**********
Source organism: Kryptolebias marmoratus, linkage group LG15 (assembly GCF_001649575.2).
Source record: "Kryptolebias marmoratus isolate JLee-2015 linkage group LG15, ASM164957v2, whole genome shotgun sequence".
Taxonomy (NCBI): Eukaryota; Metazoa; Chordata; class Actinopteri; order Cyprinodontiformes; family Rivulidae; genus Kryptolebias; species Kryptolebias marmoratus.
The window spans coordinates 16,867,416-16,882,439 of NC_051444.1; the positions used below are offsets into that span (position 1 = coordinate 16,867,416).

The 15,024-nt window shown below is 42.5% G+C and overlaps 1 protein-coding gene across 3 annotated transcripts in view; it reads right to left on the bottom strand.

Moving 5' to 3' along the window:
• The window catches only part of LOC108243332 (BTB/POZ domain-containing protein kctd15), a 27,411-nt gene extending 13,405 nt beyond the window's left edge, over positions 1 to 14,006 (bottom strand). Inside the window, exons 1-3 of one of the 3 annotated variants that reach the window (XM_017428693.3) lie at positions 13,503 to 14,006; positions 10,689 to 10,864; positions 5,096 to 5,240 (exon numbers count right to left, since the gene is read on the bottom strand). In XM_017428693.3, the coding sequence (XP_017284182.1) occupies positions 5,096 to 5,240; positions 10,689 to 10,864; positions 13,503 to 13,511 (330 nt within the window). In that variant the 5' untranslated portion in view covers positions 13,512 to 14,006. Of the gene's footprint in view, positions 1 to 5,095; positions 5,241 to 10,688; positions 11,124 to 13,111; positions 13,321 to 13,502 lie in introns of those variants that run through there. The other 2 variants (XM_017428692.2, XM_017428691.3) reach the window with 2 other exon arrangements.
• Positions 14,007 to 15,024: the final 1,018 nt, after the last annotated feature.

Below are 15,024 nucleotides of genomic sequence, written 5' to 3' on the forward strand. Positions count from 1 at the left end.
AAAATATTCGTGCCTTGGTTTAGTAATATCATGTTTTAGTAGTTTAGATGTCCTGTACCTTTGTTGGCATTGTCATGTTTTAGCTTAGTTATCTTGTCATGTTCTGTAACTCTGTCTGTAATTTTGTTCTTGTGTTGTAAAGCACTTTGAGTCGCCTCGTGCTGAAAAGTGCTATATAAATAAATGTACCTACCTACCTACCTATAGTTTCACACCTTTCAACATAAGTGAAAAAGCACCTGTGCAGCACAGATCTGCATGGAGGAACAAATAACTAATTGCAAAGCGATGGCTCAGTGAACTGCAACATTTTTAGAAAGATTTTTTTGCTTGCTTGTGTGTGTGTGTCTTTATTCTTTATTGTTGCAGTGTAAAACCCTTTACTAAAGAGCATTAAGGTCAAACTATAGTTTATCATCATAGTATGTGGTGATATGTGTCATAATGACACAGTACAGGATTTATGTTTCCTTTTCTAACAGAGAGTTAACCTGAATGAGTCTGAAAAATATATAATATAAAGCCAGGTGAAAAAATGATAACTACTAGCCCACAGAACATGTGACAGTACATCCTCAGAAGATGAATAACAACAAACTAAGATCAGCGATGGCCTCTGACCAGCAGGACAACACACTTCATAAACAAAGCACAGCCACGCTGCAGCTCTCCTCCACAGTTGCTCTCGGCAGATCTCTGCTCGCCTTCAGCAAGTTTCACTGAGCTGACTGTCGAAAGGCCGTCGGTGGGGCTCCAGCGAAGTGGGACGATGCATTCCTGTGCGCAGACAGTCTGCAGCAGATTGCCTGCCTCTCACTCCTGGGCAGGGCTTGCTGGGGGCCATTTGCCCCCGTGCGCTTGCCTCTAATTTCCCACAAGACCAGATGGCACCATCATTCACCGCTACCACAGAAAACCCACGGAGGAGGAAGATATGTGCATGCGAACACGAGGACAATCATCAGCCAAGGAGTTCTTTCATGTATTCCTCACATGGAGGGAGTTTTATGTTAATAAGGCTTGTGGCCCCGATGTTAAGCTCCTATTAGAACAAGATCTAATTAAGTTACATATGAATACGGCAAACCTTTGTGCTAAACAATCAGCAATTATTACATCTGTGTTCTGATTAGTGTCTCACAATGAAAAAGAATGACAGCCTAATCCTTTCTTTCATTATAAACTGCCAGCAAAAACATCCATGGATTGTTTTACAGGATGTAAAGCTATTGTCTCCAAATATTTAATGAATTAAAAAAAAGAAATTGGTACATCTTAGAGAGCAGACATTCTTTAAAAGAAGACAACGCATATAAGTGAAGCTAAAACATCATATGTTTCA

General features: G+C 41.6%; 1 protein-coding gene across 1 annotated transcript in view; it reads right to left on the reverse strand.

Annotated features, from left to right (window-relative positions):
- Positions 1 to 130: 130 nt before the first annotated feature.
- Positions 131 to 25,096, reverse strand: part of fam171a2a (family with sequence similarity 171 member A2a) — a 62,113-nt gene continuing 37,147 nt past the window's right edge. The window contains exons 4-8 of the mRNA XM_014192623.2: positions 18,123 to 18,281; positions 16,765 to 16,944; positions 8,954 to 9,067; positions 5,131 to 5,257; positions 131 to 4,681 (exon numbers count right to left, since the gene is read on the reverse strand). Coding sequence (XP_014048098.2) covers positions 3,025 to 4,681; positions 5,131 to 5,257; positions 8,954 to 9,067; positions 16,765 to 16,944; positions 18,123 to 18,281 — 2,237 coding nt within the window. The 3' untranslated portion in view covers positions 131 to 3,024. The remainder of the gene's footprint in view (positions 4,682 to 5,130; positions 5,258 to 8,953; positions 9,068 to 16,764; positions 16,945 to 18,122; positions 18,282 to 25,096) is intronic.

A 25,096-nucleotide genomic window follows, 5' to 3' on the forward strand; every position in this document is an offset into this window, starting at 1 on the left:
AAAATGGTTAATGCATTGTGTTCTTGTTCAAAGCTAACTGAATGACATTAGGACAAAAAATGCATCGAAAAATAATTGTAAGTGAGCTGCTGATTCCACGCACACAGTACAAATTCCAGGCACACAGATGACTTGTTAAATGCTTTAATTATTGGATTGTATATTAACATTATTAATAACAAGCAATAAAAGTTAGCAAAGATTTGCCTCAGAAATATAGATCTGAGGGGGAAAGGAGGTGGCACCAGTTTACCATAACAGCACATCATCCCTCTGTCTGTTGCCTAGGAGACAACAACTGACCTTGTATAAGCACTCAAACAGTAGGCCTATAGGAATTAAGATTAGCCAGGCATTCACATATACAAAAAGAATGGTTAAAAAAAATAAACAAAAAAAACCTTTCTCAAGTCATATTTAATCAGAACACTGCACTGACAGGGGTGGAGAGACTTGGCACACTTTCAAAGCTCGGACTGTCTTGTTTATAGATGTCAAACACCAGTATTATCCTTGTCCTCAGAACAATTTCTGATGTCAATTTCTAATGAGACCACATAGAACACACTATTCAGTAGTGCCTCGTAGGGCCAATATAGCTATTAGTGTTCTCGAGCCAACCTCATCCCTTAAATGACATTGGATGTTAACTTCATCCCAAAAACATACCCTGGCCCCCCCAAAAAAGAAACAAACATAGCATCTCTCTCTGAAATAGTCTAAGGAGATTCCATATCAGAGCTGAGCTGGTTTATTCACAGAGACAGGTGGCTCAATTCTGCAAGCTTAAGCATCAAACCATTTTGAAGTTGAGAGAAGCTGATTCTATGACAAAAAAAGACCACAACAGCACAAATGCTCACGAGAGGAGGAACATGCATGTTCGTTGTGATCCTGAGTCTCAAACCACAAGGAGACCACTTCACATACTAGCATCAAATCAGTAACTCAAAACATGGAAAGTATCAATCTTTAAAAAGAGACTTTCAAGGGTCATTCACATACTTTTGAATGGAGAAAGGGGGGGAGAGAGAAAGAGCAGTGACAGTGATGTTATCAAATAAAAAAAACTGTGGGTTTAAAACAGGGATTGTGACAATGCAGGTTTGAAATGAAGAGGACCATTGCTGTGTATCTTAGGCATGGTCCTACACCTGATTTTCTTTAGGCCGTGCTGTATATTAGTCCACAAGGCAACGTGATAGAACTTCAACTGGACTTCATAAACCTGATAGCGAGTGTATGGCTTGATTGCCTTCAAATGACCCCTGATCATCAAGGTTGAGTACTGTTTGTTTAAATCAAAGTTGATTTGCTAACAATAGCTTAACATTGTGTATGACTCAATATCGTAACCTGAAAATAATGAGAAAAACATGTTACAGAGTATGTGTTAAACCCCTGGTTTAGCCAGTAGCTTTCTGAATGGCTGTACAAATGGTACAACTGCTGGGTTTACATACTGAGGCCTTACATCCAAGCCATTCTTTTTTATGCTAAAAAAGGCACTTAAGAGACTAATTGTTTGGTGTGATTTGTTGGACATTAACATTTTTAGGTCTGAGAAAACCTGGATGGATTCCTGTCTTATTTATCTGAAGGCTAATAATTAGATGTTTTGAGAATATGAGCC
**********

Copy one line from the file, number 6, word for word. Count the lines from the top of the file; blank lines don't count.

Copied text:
Moving 5' to 3' along the window: